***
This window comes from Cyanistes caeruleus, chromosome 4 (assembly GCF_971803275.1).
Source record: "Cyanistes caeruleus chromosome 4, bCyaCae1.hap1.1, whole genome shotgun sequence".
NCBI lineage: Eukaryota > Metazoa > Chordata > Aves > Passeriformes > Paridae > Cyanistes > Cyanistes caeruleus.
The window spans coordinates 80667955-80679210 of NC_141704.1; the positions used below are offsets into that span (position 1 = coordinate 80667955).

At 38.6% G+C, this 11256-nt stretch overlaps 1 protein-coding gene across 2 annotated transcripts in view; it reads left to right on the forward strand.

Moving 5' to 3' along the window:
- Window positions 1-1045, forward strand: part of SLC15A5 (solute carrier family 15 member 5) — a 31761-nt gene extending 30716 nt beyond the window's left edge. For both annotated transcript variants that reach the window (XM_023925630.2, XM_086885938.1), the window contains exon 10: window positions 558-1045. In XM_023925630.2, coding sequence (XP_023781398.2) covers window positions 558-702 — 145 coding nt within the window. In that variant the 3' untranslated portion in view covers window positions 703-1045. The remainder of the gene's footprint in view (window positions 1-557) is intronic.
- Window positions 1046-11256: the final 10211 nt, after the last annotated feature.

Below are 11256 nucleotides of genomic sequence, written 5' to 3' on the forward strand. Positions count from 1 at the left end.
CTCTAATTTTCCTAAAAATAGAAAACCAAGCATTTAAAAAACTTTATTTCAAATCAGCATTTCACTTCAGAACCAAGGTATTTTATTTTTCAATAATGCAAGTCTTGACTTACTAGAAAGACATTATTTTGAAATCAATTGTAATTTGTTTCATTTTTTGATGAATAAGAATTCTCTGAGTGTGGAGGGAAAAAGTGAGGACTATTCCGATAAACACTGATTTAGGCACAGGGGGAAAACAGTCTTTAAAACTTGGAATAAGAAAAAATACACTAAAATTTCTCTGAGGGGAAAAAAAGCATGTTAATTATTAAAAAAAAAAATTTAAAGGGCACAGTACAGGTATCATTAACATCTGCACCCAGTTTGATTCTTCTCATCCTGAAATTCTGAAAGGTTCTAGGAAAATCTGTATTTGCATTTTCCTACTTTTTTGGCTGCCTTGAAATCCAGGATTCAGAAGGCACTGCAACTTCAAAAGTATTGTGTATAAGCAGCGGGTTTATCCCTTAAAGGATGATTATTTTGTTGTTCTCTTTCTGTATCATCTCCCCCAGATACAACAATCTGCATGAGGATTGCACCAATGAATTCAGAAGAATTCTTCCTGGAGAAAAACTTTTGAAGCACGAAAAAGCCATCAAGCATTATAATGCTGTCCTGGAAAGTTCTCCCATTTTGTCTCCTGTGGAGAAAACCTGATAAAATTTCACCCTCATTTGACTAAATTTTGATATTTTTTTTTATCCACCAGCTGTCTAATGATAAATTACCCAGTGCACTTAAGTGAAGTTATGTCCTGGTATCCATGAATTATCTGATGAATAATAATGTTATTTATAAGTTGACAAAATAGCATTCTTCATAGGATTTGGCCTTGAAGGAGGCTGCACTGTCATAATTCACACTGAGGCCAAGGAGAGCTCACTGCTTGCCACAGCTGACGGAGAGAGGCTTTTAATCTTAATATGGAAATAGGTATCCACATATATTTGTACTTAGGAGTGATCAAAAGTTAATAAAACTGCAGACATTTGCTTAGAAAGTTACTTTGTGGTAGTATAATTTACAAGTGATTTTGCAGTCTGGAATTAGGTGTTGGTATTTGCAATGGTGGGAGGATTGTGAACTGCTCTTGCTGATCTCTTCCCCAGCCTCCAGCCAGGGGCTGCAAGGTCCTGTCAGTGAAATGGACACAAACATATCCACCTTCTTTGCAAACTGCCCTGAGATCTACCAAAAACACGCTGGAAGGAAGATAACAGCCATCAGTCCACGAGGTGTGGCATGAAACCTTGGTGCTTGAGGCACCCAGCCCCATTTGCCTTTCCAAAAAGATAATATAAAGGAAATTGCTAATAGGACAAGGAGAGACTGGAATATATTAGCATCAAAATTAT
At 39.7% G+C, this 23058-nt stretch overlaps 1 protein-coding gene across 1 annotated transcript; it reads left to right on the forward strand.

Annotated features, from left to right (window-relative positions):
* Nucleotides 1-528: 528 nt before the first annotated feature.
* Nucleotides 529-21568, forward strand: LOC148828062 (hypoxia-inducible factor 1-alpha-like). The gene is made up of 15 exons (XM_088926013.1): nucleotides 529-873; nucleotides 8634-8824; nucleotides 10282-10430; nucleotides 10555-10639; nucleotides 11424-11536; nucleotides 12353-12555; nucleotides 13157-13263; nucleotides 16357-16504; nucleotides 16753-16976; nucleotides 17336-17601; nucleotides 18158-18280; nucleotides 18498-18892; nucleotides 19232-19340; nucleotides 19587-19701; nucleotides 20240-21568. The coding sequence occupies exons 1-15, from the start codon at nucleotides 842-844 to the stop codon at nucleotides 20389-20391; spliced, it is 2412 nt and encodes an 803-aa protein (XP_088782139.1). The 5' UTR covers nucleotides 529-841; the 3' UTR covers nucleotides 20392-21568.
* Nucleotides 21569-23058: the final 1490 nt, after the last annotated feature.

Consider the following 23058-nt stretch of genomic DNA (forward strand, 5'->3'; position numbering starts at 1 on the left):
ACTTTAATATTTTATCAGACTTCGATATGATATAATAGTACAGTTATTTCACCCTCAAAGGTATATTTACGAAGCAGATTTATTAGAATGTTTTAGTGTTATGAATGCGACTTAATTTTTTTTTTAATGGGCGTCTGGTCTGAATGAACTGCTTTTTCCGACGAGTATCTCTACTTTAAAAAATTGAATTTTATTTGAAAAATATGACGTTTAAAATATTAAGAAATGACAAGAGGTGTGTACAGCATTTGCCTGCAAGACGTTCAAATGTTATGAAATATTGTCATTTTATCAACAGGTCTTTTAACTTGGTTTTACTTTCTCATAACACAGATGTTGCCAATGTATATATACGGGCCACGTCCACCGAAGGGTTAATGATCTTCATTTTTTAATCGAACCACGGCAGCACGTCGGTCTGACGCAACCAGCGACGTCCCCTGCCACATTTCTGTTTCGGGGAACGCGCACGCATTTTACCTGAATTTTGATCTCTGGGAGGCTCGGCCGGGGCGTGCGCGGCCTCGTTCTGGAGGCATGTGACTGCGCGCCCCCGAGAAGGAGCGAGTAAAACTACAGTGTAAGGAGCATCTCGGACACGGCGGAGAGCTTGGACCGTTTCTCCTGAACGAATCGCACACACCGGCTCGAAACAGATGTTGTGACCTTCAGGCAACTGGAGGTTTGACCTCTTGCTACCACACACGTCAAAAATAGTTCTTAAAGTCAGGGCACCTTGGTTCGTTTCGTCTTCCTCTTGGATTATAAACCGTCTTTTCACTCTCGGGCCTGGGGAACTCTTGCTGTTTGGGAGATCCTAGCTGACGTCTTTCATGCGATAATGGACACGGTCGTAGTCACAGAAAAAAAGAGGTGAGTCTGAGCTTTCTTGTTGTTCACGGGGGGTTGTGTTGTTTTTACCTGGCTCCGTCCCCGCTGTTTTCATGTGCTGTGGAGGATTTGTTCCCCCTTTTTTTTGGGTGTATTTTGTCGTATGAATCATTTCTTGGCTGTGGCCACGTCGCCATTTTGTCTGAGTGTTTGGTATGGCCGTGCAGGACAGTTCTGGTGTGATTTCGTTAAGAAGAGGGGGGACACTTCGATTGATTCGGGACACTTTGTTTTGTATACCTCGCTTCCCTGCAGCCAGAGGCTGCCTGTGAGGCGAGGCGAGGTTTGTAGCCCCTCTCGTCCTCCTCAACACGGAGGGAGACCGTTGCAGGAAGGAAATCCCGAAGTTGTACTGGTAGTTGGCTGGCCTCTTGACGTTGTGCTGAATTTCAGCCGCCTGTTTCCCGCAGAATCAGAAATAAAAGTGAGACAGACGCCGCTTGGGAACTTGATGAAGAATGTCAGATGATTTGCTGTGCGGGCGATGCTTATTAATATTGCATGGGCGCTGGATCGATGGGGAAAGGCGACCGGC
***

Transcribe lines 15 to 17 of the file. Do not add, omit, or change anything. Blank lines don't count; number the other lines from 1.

* Nucleotides 21569-23058: the final 1490 nt, after the last annotated feature.

Consider the following 23058-nt stretch of genomic DNA (forward strand, 5'->3'; position numbering starts at 1 on the left):
ACTTTAATATTTTATCAGACTTCGATATGATATAATAGTACAGTTATTTCACCCTCAAAGGTATATTTACGAAGCAGATTTATTAGAATGTTTTAGTGTTATGAATGCGACTTAATTTTTTTTTTAATGGGCGTCTGGTCTGAATGAACTGCTTTTTCCGACGAGTATCTCTACTTTAAAAAATTGAATTTTATTTGAAAAATATGACGTTTAAAATATTAAGAAATGACAAGAGGTGTGTACAGCATTTGCCTGCAAGACGTTCAAATGTTATGAAATATTGTCATTTTATCAACAGGTCTTTTAACTTGGTTTTACTTTCTCATAACACAGATGTTGCCAATGTATATATACGGGCCACGTCCACCGAAGGGTTAATGATCTTCATTTTTTAATCGAACCACGGCAGCACGTCGGTCTGACGCAACCAGCGACGTCCCCTGCCACATTTCTGTTTCGGGGAACGCGCACGCATTTTACCTGAATTTTGATCTCTGGGAGGCTCGGCCGGGGCGTGCGCGGCCTCGTTCTGGAGGCATGTGACTGCGCGCCCCCGAGAAGGAGCGAGTAAAACTACAGTGTAAGGAGCATCTCGGACACGGCGGAGAGCTTGGACCGTTTCTCCTGAACGAATCGCACACACCGGCTCGAAACAGATGTTGTGACCTTCAGGCAACTGGAGGTTTGACCTCTTGCTACCACACACGTCAAAAATAGTTCTTAAAGTCAGGGCACCTTGGTTCGTTTCGTCTTCCTCTTGGATTATAAACCGTCTTTTCACTCTCGGGCCTGGGGAACTCTTGCTGTTTGGGAGATCCTAGCTGACGTCTTTCATGCGATAATGGACACGGTCGTAGTCACAGAAAAAAAGAGGTGAGTCTGAGCTTTCTTGTTGTTCACGGGGGGTTGTGTTGTTTTTACCTGGCTCCGTCCCCGCTGTTTTCATGTGCTGTGGAGGATTTGTTCCCCCTTTTTTTTGGGTGTATTTTGTCGTATGAATCATTTCTTGGCTGTGGCCACGTCGCCATTTTGTCTGAGTGTTTGGTATGGCCGTGCAGGACAGTTCTGGTGTGATTTCGTTAAGAAGAGGGGGGACACTTCGATTGATTCGGGACACTTTGTTTTGTATACCTCGCTTCCCTGCAGCCAGAGGCTGCCTGTGAGGCGAGGCGAGGTTTGTAGCCCCTCTCGTCCTCCTCAACACGGAGGGAGACCGTTGCAGGAAGGAAATCCCGAAGTTGTACTGGTAGTTGGCTGGCCTCTTGACGTTGTGCTGAATTTCAGCCGCCTGTTTCCCGCAGAATCAGAAATAAAAGTGAGACAGACGCCGCTTGGGAACTTGATGAAGAATGTCAGATGATTTGCTGTGCGGGCGATGCTTATTAATATTGCATGGGCGCTGGATCGATGGGGAAAGGCGACCGGC